At the same time, according to Ben, the duo got really into the eclectic side of film and video. “We basically watched a lot of obscure films and started making some of our own.” This led to Josh throwing semi-regular ‘video party’ events - first out of rented venues, and then out of his loft - where he and Ben would showcase short films and other video art, all while enjoying a fun party vibe that would last into the wee hours of the morning.
“We had this vision of creating our own artist space that would be part production studio, part exhibition venue, and part general party place that we called our Black Box,” Ben adds. “We eventually grew out of that phase, but the love of production persisted.”
Nevertheless, it would be several more years before this passion manifested into reality. The two found themselves separated after university, with Ben working the overnight shift as a video editor at national news station in Toronto, and Josh in Montreal - working nine to five for an electronics importer while freelancing as a camera operator for an HGTV show on the side.
Eventually however, feeling a lack of personal fulfilment and professional growth, Ben moved back to Montreal, into the same loft building where Josh was, and Black Box Productions was born!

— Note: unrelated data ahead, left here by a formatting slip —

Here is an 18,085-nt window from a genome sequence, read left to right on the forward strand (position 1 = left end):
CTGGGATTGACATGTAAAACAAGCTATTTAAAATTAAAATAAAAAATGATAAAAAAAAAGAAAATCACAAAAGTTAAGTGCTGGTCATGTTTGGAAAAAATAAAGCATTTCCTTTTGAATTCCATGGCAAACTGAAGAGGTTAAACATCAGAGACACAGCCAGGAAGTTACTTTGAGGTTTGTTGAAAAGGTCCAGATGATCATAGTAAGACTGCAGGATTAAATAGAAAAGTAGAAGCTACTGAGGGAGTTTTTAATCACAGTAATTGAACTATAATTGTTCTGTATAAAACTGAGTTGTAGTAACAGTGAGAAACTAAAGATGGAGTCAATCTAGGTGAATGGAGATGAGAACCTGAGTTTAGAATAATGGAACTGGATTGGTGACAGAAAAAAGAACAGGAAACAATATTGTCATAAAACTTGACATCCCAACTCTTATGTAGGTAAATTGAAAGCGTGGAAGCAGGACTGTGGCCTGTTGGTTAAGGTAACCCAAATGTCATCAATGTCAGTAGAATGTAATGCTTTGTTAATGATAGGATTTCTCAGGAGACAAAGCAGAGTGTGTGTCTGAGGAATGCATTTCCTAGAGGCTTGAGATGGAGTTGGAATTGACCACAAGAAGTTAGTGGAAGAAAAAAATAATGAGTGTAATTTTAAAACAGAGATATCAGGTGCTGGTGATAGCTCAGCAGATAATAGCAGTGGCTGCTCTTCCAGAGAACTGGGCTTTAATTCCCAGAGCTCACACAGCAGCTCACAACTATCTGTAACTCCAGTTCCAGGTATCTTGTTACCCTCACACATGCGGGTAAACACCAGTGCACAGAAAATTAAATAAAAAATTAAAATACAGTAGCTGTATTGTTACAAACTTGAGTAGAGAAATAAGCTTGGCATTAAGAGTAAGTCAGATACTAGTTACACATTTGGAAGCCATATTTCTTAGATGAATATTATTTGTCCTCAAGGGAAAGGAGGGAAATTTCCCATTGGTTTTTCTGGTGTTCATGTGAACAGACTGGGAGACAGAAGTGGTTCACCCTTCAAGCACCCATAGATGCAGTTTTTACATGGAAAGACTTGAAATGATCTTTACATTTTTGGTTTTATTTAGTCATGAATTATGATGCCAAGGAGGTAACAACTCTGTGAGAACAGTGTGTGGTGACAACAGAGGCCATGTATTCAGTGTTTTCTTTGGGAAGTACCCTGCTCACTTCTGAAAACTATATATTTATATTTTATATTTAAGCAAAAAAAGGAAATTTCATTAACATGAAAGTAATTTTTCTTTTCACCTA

“Once we decided to form Black Box Productions, we basically hit up everything we knew to drum up work,” Josh says. “We handed out flyers at trade shows, did a little bit of cold calling, and answered a lot of sketchy Craigslist ads.
Continuing, Ben recalls that one ad in particular was looking for a Steadicam operator for a paid-programming homebuilding show. “Full of chutzpah, Josh answered the ad, and told the producer that although he was not a Steadicam operator, and did not own one, he ‘had a very steady arm’. He was handed the gig, and we eventually took over production and post for the entire series. It was so much fun working together! It was chaos at first, but we eventually worked out a really good rhythm with each other that has influenced all we do.”